As Cactus Music & Video, Houston’s largest independent record shop, closes today, this runs in the Houston Chronicle:
Today’s closing of Cactus Music & Video on Shepherd has proved what we’ve all suspected: Independent music stores are dying. Fast.
The few independents left are neighborhood spots specializing in specific genres of music. Most are struggling because, although their niche customer base provides a steady clientele, they don’t get the volume needed to stay in the black.
“A few months ago we were thinking about closing,” said Clark Miles II, who runs Turntable II Records & Tapes on Fondren in far southwest Houston. “Man, it was ugly out here. It’s hard to stay in business if you’re a small shop.”
Hard because of the nature of the music business, Miles said. Major chains can secure enough inventory from record labels to allow for low pricing that undercuts the smaller record shops. Making matters worse, major chains also are given free copies in exchange for prominent display, which further increases profits.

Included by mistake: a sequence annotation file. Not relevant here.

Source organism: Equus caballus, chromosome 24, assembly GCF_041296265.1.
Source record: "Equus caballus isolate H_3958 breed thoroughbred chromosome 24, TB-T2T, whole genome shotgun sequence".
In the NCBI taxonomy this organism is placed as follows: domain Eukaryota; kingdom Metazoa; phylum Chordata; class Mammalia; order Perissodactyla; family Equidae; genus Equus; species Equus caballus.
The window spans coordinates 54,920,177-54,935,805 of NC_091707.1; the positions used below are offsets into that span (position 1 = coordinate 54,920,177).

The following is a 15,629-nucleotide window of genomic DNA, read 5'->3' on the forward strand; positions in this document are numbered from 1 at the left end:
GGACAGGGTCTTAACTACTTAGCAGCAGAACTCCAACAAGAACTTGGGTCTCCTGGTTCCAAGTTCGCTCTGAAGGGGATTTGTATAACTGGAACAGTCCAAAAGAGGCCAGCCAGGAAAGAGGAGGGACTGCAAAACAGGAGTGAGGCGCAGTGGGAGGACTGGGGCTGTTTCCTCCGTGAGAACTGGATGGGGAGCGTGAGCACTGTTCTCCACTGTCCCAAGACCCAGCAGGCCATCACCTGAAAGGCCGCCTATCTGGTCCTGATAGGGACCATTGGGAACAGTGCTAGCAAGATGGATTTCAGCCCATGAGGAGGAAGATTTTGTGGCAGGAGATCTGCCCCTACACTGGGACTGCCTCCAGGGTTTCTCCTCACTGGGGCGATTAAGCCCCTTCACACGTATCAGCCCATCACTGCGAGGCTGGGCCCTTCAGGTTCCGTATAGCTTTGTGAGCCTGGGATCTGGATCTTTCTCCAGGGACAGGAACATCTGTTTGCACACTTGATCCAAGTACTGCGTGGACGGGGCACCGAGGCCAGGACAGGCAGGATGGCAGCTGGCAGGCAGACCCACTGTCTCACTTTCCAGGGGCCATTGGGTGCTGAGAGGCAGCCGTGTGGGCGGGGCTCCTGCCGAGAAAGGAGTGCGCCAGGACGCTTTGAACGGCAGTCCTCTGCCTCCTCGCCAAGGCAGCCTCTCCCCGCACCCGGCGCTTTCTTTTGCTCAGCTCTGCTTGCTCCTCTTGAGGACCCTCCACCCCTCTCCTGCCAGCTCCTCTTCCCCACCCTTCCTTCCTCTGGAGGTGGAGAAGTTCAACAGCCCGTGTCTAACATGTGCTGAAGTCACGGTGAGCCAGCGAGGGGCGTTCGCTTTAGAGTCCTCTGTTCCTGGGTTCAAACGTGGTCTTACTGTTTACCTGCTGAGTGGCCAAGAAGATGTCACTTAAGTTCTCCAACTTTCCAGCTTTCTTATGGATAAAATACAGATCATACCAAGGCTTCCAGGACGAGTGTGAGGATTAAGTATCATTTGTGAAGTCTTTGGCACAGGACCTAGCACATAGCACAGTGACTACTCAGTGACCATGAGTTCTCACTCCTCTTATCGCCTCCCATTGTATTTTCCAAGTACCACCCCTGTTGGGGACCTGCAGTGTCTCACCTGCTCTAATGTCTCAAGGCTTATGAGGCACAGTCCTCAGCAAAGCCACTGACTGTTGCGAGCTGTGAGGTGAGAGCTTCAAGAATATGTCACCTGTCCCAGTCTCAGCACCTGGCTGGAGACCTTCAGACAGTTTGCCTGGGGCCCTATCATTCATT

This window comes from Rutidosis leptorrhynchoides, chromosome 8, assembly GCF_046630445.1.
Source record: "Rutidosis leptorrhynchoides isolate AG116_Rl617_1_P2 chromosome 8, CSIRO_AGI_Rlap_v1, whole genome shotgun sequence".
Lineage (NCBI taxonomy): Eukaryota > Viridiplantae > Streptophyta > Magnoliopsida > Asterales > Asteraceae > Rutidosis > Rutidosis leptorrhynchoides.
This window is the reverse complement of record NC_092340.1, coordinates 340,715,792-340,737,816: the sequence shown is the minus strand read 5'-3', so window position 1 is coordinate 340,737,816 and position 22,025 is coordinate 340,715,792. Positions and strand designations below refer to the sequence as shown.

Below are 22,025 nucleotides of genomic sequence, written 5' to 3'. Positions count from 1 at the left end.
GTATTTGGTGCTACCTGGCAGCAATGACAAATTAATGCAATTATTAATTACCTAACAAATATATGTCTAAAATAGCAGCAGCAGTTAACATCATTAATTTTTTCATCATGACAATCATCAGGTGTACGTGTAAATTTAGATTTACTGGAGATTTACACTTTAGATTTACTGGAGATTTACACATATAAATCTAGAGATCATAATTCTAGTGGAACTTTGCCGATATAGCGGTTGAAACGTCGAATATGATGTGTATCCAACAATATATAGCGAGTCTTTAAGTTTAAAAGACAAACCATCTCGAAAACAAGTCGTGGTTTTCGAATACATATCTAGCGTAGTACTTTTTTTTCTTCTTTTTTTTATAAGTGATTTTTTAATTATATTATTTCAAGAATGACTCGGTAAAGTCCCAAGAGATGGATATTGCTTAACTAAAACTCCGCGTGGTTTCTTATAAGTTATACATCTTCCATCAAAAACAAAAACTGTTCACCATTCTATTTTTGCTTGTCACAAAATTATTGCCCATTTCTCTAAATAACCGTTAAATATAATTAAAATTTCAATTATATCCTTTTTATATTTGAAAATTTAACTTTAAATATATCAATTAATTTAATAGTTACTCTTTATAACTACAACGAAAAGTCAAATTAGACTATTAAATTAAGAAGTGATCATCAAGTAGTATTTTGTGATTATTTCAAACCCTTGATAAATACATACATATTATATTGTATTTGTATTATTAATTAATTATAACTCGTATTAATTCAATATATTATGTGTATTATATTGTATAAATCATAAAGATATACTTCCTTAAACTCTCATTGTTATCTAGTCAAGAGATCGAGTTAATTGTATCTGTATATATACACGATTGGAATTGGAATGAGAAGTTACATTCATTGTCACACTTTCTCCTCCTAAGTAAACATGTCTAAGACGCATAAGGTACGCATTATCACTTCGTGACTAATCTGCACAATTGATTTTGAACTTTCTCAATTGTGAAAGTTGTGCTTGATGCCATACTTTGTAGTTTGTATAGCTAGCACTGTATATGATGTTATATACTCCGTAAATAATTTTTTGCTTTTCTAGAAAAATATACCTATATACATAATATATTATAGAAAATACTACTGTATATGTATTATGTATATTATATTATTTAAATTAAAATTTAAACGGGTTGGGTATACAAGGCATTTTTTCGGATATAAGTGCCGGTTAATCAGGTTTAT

And, of course, it squeezes out the good folks on the smaller labels, too, as the big-box stores by and large see fit only to stock music from the more popular artists out there, thus depriving the regional artists on those smaller labels the chance to have their music out there on the shelf for those of us lucky enough to hear it and would like to own it. The vicious cycle is turbocharged as terrestrial radio sees fit to ignore the regional artists on the smaller independent labels, save for a few hours on Saturday and Sunday nights here in Southeast Texas, for example. And this is driven by exactly the same thing that’s happened to the record industry — rampant corporatization (if that’s a word), that is, radio shifting from more regional companies to more nationwide, centralized companies that employ more of a one-size-fits-all approach. Just as the big-box stores (with few exceptions) see fit to stock only product from major artists, radio (with even fewer exceptions) sees fit to play only those major artists, which leaves a lot of good music falling through the cracks. I am as much of a capitalist as anyone, so I can’t fault the people in charge for actually wanting to make money, but I don’t understand, for example, why the folks who run country radio seem to think that the national audience for it would only like “country music” that comes from the Nashville-based labels. I know that’s what the consulting firms’ research says, but country radio’s declining ratings nationwide over the last few years, in tandem with country music’s decline in sales over roughly the same period, would seem to show that research is at least a little bit off the mark. I don’t see it changing any time soon, and that’s a real shame. I made a trip over to Cactus when I went to see George Strait at the rodeo, just to see what I could find, and I found about 40-plus copies (combined) of a few cds I’d gone looking for all over the Golden Triangle but had yet to find in Wal-Mart, FYE or Sam Goody. Before my plans to go to the rodeo, I’d considered making the trip just to buy those cds, but I am in a distinct minority as far as that goes, I am sure, with brick-and-mortar shops like Cactus being supplanted with direct Web marketing. That is a good thing for the artists on the small, independent labels like Houston-based D Records, but I don’t know whether satellite or Internet radio will be enough to make up for the exposure the independents don’t get on terrestrial radio. Only time will tell, but being a fan of the regional artists you can many times find only in the independent shops like Cactus or on the Web, I worry…